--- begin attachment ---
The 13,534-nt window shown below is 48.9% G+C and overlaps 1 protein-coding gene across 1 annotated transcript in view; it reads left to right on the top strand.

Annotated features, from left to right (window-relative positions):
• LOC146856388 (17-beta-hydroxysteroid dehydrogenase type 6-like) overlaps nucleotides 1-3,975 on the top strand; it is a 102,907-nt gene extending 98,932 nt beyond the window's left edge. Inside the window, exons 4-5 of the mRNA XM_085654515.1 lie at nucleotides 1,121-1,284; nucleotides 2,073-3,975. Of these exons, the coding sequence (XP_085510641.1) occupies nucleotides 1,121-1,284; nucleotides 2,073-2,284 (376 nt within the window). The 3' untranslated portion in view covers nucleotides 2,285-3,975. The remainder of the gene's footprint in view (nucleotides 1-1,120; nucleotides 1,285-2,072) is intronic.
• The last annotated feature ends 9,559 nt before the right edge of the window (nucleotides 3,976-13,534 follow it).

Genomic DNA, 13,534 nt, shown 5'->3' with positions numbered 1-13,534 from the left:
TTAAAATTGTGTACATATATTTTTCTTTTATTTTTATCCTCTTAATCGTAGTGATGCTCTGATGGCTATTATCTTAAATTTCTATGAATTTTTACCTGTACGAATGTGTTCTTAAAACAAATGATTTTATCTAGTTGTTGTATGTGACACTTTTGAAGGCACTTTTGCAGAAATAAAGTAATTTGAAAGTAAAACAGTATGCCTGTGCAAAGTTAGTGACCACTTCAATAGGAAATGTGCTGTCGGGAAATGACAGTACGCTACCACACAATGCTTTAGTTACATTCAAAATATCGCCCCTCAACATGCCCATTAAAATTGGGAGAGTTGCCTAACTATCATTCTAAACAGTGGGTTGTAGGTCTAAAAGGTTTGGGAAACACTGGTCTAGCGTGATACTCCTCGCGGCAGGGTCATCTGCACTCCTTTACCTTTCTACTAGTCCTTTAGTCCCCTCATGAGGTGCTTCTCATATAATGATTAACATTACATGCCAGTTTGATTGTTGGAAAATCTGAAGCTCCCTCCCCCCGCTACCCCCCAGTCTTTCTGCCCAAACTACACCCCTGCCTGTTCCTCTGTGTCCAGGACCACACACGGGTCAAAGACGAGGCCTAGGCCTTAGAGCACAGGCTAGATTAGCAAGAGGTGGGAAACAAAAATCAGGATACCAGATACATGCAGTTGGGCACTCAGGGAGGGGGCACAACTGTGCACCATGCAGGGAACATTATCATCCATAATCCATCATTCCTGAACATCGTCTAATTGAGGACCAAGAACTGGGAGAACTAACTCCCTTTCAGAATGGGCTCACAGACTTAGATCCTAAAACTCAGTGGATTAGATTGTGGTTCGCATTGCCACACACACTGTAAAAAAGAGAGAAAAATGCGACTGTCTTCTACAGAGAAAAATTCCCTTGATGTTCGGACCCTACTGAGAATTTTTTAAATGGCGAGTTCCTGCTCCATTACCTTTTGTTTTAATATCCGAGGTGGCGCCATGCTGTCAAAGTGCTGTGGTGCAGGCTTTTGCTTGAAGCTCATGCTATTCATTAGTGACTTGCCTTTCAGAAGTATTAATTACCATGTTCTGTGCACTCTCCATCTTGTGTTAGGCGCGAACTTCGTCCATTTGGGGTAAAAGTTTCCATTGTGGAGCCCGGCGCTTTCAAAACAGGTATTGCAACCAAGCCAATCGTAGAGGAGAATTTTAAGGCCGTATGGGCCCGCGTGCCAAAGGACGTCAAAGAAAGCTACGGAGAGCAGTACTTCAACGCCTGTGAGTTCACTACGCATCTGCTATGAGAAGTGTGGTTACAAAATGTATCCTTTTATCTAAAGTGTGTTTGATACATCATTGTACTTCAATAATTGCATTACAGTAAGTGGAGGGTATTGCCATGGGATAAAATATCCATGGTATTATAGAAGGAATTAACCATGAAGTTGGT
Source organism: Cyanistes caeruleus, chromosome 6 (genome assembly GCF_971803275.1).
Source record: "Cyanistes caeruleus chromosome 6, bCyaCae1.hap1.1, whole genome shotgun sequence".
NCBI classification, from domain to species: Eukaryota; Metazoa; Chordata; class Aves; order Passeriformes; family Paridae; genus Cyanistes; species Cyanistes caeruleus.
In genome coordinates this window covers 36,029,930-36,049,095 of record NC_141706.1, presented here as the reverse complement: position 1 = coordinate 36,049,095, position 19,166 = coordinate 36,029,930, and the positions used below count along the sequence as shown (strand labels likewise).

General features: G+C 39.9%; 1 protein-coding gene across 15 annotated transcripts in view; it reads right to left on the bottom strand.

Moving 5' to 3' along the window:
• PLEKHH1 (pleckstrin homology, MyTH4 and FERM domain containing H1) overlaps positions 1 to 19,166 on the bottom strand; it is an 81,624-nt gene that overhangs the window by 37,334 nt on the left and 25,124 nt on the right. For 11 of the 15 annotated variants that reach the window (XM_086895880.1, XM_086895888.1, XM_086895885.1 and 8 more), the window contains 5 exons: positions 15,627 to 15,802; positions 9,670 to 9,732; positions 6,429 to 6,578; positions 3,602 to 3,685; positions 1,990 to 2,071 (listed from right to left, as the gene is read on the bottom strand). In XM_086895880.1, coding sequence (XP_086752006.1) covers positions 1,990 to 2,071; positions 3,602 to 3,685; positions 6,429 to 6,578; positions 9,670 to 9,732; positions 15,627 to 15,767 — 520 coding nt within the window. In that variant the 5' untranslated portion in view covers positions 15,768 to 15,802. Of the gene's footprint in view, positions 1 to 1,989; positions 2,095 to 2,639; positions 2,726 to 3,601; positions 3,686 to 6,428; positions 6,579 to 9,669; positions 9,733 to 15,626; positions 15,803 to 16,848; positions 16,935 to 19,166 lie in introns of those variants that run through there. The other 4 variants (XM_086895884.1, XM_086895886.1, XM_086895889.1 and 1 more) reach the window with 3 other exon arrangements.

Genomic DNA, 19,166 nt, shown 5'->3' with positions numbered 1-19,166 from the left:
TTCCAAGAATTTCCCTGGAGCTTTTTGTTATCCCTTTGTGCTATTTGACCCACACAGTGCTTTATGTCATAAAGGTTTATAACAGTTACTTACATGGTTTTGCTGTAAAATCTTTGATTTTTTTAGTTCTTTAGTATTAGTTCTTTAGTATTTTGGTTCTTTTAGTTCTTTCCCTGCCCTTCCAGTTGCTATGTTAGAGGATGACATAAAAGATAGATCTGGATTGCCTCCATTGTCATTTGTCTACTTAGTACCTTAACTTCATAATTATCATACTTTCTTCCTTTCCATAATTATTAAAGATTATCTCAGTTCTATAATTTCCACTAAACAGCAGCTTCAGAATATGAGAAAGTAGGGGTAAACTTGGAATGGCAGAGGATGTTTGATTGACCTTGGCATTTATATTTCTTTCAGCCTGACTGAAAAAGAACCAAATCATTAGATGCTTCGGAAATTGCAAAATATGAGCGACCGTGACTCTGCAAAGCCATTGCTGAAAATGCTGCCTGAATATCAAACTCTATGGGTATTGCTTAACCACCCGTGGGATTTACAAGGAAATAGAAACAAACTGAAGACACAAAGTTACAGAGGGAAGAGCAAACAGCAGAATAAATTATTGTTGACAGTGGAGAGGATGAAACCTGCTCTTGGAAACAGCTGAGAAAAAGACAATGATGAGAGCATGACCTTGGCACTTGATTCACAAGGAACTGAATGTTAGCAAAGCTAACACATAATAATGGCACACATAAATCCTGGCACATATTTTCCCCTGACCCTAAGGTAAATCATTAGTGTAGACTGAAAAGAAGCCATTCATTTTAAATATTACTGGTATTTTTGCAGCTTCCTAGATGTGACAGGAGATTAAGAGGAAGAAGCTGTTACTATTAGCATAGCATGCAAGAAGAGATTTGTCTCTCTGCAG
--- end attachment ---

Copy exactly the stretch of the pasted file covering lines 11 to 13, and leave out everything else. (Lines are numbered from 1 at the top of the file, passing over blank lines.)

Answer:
General features: G+C 39.9%; 1 protein-coding gene across 15 annotated transcripts in view; it reads right to left on the bottom strand.

Moving 5' to 3' along the window:
• PLEKHH1 (pleckstrin homology, MyTH4 and FERM domain containing H1) overlaps positions 1 to 19,166 on the bottom strand; it is an 81,624-nt gene that overhangs the window by 37,334 nt on the left and 25,124 nt on the right. For 11 of the 15 annotated variants that reach the window (XM_086895880.1, XM_086895888.1, XM_086895885.1 and 8 more), the window contains 5 exons: positions 15,627 to 15,802; positions 9,670 to 9,732; positions 6,429 to 6,578; positions 3,602 to 3,685; positions 1,990 to 2,071 (listed from right to left, as the gene is read on the bottom strand). In XM_086895880.1, coding sequence (XP_086752006.1) covers positions 1,990 to 2,071; positions 3,602 to 3,685; positions 6,429 to 6,578; positions 9,670 to 9,732; positions 15,627 to 15,767 — 520 coding nt within the window. In that variant the 5' untranslated portion in view covers positions 15,768 to 15,802. Of the gene's footprint in view, positions 1 to 1,989; positions 2,095 to 2,639; positions 2,726 to 3,601; positions 3,686 to 6,428; positions 6,579 to 9,669; positions 9,733 to 15,626; positions 15,803 to 16,848; positions 16,935 to 19,166 lie in introns of those variants that run through there. The other 4 variants (XM_086895884.1, XM_086895886.1, XM_086895889.1 and 1 more) reach the window with 3 other exon arrangements.